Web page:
Sofosbuvir granted patent in India: Set-back for health groups but they vow to fight on

Sofosbuvir granted patent in India

Set-back for health groups but they vow to fight on

In a decision that will have far-reaching implications for access to affordable HCV treatment, on 9 May 2016, the Delhi Patent Office granted Gilead, a US-based multinational pharmaceutical company, a patent on Sofosbuvir in India. The pre-grant oppositions filed by Sankalp Rehabilitiation Trust along with those filed by DNP+, I-MAK and three Indian generic companies were rejected by the Deputy Patent Controller of the Delhi Patent Office, Dr. Rajesh Dixit following hearings held from 23-25 February 2016. It may be recalled that a 13 January 2015 order of the Delhi Patent Office rejecting the same patent on Sofosbuvir was remanded back by the Delhi High Court on procedural grounds.

Responding to the order rejecting the pre-grant opposition, Eldred Tellis from Sankalp Rehabilitation Trust said “This comes as a huge disappointment to us. We know there was a lot of pressure to grant the patent considering Gilead had already signed licensing deals with Indian companies but we hoped to knock off the patent.” In September 2014, even before the patent on Sofosbuvir was granted in India Gilead entered into licensing agreements with 7 Indian companies which has now increased to 13. But most high-burden and high-income countries are excluded from the scope of the license. “Knocking off the patent would have meant that non-license companies could have entered the market and forced further price reductions and potentially also supply to countries left out of the licenses” he added.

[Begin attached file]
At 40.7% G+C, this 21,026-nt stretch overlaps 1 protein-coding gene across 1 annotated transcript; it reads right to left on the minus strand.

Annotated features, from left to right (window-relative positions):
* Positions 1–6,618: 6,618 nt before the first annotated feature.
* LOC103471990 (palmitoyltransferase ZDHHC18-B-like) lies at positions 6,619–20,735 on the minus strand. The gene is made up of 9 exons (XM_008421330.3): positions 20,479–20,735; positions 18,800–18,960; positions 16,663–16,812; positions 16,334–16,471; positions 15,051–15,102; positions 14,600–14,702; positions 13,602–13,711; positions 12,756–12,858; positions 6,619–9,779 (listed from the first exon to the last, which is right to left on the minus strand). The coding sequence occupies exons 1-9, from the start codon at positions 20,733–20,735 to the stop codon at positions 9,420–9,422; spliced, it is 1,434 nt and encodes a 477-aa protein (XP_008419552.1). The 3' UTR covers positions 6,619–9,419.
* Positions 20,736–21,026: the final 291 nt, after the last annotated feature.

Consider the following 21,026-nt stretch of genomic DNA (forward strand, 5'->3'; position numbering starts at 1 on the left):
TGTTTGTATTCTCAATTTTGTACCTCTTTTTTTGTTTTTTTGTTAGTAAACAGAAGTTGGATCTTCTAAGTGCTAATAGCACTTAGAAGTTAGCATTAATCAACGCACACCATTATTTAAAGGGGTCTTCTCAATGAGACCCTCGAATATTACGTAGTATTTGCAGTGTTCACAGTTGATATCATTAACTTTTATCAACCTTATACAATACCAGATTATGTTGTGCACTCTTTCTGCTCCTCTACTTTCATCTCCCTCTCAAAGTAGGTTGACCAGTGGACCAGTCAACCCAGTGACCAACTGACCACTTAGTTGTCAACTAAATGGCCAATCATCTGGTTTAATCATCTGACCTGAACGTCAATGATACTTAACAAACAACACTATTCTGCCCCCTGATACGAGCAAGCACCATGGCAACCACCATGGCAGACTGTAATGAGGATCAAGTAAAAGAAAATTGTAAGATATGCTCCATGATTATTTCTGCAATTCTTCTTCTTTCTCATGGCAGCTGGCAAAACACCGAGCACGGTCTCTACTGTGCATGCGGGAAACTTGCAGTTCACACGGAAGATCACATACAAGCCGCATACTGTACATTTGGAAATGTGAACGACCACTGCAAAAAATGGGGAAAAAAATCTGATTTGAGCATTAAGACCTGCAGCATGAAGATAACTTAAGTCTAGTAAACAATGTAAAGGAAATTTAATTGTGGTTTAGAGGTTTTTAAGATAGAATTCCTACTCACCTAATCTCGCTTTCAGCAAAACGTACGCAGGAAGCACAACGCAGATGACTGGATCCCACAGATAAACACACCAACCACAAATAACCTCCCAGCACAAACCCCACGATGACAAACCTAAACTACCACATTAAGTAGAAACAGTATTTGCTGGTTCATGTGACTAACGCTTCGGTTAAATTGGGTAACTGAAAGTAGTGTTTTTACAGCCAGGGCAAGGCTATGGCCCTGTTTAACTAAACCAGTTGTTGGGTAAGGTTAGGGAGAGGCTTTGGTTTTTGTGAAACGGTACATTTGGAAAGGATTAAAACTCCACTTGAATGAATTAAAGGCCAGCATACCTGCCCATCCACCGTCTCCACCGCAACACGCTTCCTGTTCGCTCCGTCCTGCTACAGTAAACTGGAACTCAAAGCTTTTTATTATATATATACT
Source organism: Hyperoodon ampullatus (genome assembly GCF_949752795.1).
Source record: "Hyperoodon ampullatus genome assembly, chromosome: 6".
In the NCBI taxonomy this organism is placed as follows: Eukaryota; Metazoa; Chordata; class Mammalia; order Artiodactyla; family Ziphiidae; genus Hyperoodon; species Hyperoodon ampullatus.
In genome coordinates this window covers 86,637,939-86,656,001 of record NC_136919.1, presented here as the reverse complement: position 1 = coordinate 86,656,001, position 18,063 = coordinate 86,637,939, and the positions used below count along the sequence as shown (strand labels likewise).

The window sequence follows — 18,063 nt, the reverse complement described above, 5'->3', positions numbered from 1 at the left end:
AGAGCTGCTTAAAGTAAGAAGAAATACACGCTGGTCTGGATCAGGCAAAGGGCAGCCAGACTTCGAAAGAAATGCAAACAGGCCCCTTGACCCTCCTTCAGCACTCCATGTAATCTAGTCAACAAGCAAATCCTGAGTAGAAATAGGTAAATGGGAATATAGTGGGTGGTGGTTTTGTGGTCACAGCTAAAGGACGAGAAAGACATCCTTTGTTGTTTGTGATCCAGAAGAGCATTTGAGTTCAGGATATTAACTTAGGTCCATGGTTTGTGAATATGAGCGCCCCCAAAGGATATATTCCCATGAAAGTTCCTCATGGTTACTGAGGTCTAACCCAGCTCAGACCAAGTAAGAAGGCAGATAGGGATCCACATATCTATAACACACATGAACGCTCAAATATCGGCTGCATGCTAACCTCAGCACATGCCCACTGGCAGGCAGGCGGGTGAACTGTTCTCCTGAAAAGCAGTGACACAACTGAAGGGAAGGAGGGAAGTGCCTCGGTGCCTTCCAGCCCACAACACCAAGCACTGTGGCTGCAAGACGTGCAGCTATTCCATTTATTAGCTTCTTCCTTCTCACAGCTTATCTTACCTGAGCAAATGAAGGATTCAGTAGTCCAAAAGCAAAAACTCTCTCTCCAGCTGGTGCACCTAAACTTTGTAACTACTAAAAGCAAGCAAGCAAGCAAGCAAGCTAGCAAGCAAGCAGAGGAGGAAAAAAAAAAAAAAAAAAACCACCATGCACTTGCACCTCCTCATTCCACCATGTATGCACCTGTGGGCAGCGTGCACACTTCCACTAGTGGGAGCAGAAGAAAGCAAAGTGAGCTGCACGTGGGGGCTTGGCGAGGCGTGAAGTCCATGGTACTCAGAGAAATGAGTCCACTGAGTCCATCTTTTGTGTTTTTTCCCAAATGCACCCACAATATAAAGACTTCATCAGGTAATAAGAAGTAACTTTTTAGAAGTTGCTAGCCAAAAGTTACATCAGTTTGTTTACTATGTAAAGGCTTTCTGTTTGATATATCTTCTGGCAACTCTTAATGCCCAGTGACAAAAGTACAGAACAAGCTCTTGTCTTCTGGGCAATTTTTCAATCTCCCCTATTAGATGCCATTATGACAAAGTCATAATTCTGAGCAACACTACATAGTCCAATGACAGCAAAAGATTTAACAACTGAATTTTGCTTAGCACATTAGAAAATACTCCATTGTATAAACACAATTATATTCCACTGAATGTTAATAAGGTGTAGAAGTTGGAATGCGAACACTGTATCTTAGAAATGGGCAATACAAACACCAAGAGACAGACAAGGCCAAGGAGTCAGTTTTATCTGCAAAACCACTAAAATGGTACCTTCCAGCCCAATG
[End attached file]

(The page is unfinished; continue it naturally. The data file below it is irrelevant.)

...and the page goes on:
It is estimated that 180 million people around the world are living with HCV. HCV is primarily transmitted through blood-to-blood contact and may also be transmitted through unprotected sex in high risk groups like MSM. Up to 80% of people living with the virus develop chronic HCV, which, if left untreated, can lead to life-threatening complications, such as liver cirrhosis, liver failure and liver cancer. Sofosbuvir, a highly effective and safe drug to treat HCV. It is now considered the back-bone of the treatment regimen prescribed by the World Health Organisation and is also listed on the WHO’s Essential Medicines List making it a high priority drug for HCV treatment. Sofosbuvir based regimens with other direct acting antivirals (DAAs) like Daclatasvir can cure 98% of people living with HCV 1, 2 and 3 genotypes, the most common genotypes in the world.

Sofosbuvir is priced excessively high in most high-income countries, around 84,000 USD for a 12 week course of treatment in the US and 76,000 USD in France putting considerable strain on national health budgets and forcing rationing of treatment to those who are most sick. In India, the same treatment costs around Rs. 20,000 under the generic versions of Sofosbuvir.

“Prima facie the order lacks legal reasoning but we need to examine it closely to figure out chart out a future course of action. We will explore all options” said Anand Grover, Senior Counsel and Director, Lawyers Collective who appeared for Sankalp Rehabilitation Trust. “There are other patent applications pending on forms of Sofosbuvir so it is important for us to stay on course and fight them out.”

India’s patent laws3   ised attempt to thwart and control competition by generic companies. It is truly worrisome how MNCs are setting the agenda on access to medicines and the role of the government is being side-lined” said Anand Grover. Eldred Tellis added “Patient groups have now become more isolated in the battle for access to medicines but by no means deterred. We will continue to challenge undeserving patents.”

A copy of the order granting the patent can be accessed here.